Researchers develop new drilling fluid technology to advance mineral exploration
Supported by the Minerals Research Institute of Western Australia (MRIWA) and the Deep Exploration Technology CRC, Dr Masood Mostofi and his research team at the Western Australian School of Mines: Minerals, Energy and Chemical Engineering (WASM: MECE) of the Curtin University developed the new technology as part of their ongoing research into automating fluid monitoring and handling in the drilling industry.
Drillers exploring deep below the surface in search of mineral deposits need specialized fluids to lubricate and cool the active drill head, and that won’t leak through cracks and porous rocks around the drill site.
“New coiled-tube drilling technology being developed for mineral exploration requires much higher volumes of these special fluids than conventional drilling,” Mostofi said.
Mostofi and his team have developed a system that can meet these fluid needs in remote locations where geologists might explore new mineral deposits, and reduces the risk of fluid releases that could affect the local environment.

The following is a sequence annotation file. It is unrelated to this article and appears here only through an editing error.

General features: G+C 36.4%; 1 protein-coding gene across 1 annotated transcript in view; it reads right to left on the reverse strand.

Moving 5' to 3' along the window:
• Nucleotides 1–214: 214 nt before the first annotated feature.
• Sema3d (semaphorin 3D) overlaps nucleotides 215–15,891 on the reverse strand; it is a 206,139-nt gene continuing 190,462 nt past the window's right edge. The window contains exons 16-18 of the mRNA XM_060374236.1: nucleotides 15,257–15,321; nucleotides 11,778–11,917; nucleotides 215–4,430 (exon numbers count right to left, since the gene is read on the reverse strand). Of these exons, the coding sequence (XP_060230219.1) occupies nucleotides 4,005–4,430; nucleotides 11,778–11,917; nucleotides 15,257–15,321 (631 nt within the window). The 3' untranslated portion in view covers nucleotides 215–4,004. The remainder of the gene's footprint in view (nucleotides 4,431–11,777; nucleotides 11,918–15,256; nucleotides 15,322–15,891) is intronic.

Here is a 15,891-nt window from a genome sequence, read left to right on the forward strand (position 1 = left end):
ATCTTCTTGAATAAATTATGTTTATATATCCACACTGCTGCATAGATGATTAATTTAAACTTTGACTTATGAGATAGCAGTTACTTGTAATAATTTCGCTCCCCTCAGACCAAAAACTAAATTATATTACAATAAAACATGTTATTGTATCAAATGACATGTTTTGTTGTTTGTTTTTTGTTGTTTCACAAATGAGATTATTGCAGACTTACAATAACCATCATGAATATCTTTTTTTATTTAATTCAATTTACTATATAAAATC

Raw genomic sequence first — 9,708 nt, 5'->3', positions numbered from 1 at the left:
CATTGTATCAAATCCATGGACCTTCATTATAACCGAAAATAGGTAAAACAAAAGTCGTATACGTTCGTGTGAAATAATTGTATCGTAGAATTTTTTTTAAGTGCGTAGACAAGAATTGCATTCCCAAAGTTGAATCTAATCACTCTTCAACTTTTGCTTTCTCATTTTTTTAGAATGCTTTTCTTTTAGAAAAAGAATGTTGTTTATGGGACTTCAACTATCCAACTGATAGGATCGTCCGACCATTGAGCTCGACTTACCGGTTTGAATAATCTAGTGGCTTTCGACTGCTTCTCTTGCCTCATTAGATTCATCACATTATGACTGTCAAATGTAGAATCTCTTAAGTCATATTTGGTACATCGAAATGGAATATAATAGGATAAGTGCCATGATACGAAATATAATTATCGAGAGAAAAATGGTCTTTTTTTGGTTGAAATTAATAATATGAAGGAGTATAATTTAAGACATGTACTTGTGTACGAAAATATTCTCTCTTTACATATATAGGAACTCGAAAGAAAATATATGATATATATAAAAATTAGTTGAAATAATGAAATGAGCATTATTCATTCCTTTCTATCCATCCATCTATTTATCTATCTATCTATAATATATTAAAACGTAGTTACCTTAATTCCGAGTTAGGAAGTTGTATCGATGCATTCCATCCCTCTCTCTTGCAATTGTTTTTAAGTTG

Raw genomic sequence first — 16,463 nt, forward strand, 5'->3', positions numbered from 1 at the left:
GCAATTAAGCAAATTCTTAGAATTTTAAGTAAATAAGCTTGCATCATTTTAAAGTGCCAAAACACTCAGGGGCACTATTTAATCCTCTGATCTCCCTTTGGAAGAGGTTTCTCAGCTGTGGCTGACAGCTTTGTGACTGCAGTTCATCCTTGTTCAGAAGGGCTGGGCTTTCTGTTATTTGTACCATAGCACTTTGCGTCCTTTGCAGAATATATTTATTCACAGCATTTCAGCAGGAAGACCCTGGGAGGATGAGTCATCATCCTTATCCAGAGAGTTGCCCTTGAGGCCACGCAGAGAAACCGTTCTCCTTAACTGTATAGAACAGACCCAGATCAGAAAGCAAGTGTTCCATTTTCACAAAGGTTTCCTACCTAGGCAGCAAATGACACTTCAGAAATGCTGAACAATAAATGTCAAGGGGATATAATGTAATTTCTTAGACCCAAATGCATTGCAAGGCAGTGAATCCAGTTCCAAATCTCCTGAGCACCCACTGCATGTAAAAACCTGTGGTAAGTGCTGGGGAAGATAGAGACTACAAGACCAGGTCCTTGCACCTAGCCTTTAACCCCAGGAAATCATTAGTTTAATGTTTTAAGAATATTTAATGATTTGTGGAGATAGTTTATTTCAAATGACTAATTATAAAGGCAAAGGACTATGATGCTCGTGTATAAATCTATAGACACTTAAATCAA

“Our reformulated drilling fluid eliminates the use of hydrocarbons, and we have developed a new method to both keep boreholes stable and quickly separate rock chips and solid materials from the fluid as it returns to the surface.
“In conjunction with partner technologies being developed in the MinEx CRC, this method will help provide continuous samples of the rock material that a drill rig passes through up to 1000m below ground, while allowing the drilling fluid to be effectively cleaned and recycled,” he said. .
In releasing the research report, MRIWA CEO Nicole Roocke said the research is helping to move the exploration industry towards safer, greener and cheaper drilling.
“This is an important step forward for the mining industry,” Roocke said. “By supporting these improvements in drilling technology, the Government of Western Australia is helping our exploration industry develop the tools it needs to succeed.”